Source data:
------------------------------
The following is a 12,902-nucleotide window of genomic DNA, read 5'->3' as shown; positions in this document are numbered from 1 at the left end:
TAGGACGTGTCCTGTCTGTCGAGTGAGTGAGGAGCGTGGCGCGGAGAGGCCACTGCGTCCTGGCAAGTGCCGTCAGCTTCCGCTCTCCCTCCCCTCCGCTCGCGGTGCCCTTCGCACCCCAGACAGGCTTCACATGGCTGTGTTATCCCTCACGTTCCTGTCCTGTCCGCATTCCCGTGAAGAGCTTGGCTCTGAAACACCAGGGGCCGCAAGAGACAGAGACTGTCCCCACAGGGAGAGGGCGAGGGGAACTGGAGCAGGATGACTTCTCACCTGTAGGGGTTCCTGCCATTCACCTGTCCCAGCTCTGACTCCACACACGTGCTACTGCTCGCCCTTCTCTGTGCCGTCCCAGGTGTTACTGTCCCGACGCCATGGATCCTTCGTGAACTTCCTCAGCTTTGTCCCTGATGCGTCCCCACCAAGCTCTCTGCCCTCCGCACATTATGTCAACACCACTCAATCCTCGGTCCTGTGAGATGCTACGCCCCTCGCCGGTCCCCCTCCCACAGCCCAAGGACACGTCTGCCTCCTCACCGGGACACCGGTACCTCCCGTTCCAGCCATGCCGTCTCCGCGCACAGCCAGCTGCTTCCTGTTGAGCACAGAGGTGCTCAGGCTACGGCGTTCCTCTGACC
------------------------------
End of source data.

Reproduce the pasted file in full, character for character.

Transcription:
The following is a 12,902-nucleotide window of genomic DNA, read 5'->3' as shown; positions in this document are numbered from 1 at the left end:
TAGGACGTGTCCTGTCTGTCGAGTGAGTGAGGAGCGTGGCGCGGAGAGGCCACTGCGTCCTGGCAAGTGCCGTCAGCTTCCGCTCTCCCTCCCCTCCGCTCGCGGTGCCCTTCGCACCCCAGACAGGCTTCACATGGCTGTGTTATCCCTCACGTTCCTGTCCTGTCCGCATTCCCGTGAAGAGCTTGGCTCTGAAACACCAGGGGCCGCAAGAGACAGAGACTGTCCCCACAGGGAGAGGGCGAGGGGAACTGGAGCAGGATGACTTCTCACCTGTAGGGGTTCCTGCCATTCACCTGTCCCAGCTCTGACTCCACACACGTGCTACTGCTCGCCCTTCTCTGTGCCGTCCCAGGTGTTACTGTCCCGACGCCATGGATCCTTCGTGAACTTCCTCAGCTTTGTCCCTGATGCGTCCCCACCAAGCTCTCTGCCCTCCGCACATTATGTCAACACCACTCAATCCTCGGTCCTGTGAGATGCTACGCCCCTCGCCGGTCCCCCTCCCACAGCCCAAGGACACGTCTGCCTCCTCACCGGGACACCGGTACCTCCCGTTCCAGCCATGCCGTCTCCGCGCACAGCCAGCTGCTTCCTGTTGAGCACAGAGGTGCTCAGGCTACGGCGTTCCTCTGACC